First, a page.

Located behind David Abreu’s famed Madrona Ranch property, Newton Vineyard covers 1 square mile, but with its terrain there are only about 70 acres of plantable land. The rest is thickly forested, and much of that now needs to be cleared—those 6,000 trees.

In addition to the vineyards, the winery and hospitality areas that had been upgraded just weeks before the fires were demolished by the blaze. Everything, from irrigation and electricity to structures and the underground caves, needs to be redone. The entire 2020 harvest was lost, as were two-thirds of the 2019 vintage that was resting in barrel in the caves. The rebuild plan could take eight to 10 years in total. Wine is always a long game, but that could feel like an eon for a winery to be off the market.

“We want to come back in a way that continues what Newton stands for, so we will not rush,” says Rivail with a patient air.

Luckily there was already a replanting program planned for part of the vineyards, so the team isn’t caught flat-footed looking for vine material or other logistics to get going. This year 10 acres will be replanted, with an additional 10 acres per year until they are back to full capacity. With rainfall this past winter one-fourth normal, a measured approach is required, as water is essential to establishing a new vineyard, especially on such rugged terrain.

“But this also gives us a chance to put in new farming practices, regenerative farming, that will make us as sustainable as possible,” says Rivail. “And keeping a measured approach, we’ll get back to 20,000 cases, but do so in a way that allows us to stay as focused as possible on what we produce every step of the way.”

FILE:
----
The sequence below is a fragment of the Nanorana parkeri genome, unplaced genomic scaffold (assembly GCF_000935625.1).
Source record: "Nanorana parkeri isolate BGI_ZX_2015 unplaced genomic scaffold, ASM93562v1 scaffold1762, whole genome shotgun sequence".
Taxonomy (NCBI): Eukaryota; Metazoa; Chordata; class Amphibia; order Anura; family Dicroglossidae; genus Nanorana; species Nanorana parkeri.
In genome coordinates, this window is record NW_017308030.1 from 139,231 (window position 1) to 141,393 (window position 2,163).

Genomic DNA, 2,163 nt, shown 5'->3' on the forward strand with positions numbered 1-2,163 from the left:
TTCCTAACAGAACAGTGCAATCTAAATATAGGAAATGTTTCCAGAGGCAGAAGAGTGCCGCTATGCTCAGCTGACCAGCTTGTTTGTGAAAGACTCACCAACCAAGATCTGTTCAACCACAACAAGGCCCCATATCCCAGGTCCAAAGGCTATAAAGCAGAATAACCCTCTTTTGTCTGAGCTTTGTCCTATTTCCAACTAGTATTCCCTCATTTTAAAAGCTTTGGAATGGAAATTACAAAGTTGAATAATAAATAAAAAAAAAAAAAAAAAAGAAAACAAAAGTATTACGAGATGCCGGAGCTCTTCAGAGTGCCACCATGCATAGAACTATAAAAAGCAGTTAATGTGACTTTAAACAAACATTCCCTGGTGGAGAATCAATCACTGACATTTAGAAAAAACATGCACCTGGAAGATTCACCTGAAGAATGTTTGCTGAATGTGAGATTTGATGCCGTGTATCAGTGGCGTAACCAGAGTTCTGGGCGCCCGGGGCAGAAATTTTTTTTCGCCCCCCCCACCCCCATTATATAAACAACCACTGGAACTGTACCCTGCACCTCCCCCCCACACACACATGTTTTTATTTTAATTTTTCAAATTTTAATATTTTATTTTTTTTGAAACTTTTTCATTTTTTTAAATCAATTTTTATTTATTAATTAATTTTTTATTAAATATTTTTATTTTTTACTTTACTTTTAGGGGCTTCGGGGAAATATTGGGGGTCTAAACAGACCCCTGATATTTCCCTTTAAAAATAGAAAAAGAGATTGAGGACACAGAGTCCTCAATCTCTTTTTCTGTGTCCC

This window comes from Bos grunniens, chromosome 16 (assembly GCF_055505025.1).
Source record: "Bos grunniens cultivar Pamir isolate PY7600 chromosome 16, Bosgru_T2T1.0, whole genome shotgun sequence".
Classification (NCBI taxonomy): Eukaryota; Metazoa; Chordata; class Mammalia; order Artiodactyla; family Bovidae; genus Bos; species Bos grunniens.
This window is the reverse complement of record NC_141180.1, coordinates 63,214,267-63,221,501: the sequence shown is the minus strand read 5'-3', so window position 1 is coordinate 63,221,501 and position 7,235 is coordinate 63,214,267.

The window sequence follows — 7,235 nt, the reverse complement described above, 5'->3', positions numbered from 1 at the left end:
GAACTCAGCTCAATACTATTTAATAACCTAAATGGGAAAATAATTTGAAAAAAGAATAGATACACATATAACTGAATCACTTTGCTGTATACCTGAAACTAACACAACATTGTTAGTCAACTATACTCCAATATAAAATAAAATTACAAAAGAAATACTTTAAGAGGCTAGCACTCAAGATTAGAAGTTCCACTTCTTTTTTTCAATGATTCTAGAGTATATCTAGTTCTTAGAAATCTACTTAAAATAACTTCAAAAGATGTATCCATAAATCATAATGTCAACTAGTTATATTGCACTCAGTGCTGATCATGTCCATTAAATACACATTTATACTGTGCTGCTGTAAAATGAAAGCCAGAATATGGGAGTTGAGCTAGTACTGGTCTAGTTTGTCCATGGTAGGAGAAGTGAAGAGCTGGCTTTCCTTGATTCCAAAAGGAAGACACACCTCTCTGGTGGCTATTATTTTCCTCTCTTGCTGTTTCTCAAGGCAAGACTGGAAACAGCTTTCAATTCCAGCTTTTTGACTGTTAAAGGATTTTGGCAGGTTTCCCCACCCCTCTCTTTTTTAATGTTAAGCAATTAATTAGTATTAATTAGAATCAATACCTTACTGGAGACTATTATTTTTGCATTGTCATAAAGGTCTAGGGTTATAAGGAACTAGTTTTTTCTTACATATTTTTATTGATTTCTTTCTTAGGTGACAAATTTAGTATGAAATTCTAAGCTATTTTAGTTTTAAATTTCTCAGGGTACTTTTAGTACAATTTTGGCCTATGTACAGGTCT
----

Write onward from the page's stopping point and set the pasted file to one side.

“We know what was working well from before in terms of clones and rootstocks. And from those successes, as well as some failures, we know exactly what we want and need to do for the replant,” says Deyermond, who joined the team in 2018. “With 20 different soil types on property, plus aspects and elevations, that’s a lot of rugged precision farming.”

As for vinifying, Rivail has just secured a new facility at Brasswood, up valley in Calistoga. As the first tenant, they’ll be the exclusive renter for a few years until their own winery is rebuilt.

“And since it is brand-new, we can have it set to our specs. Plus we get to keep the same entire team we had in the winery before,” says Bianchi, who has been making the wines at Newton since 2014.

Rivail’s to-do list is long. From removing trees and replanting vineyards to managing erosion control and irrigation, plus rebuilding the winery and hospitality facilities. And all that on top of keeping a presence in the marketplace while scaling production back up and maintaining quality.

“Yes, that’s a lot of stuff to figure out. And the shareholders hate when I say ‘stuff,’ because it’s expensive stuff,” says Rivail. “But what I know is we still have the land. We still have the same team. And with those two things, we will be OK.”


Follow James Molesworth on Instagram at @jmolesworth1, and on Twitter at @jmolesworth1.

More 2020 Wildfires